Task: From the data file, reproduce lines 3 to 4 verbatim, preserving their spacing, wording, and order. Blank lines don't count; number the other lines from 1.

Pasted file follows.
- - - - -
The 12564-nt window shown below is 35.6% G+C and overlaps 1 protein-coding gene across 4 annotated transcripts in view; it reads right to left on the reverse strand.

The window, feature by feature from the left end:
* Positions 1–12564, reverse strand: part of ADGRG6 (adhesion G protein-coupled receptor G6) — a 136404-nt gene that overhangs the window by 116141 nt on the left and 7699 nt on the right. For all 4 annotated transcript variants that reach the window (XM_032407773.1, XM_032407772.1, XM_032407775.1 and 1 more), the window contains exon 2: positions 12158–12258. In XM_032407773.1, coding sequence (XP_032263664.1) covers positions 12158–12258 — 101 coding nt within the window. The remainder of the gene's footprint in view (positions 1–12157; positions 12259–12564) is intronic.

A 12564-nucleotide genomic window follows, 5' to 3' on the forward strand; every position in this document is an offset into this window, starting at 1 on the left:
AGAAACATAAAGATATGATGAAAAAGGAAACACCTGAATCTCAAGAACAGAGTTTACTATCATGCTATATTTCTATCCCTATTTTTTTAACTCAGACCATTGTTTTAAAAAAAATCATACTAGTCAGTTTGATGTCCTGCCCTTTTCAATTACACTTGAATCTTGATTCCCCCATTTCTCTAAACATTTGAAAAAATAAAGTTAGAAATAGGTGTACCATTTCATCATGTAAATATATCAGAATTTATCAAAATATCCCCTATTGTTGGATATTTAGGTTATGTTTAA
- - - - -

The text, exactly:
* Positions 1–12564, reverse strand: part of ADGRG6 (adhesion G protein-coupled receptor G6) — a 136404-nt gene that overhangs the window by 116141 nt on the left and 7699 nt on the right. For all 4 annotated transcript variants that reach the window (XM_032407773.1, XM_032407772.1, XM_032407775.1 and 1 more), the window contains exon 2: positions 12158–12258. In XM_032407773.1, coding sequence (XP_032263664.1) covers positions 12158–12258 — 101 coding nt within the window. The remainder of the gene's footprint in view (positions 1–12157; positions 12259–12564) is intronic.

A 12564-nucleotide genomic window follows, 5' to 3' on the forward strand; every position in this document is an offset into this window, starting at 1 on the left: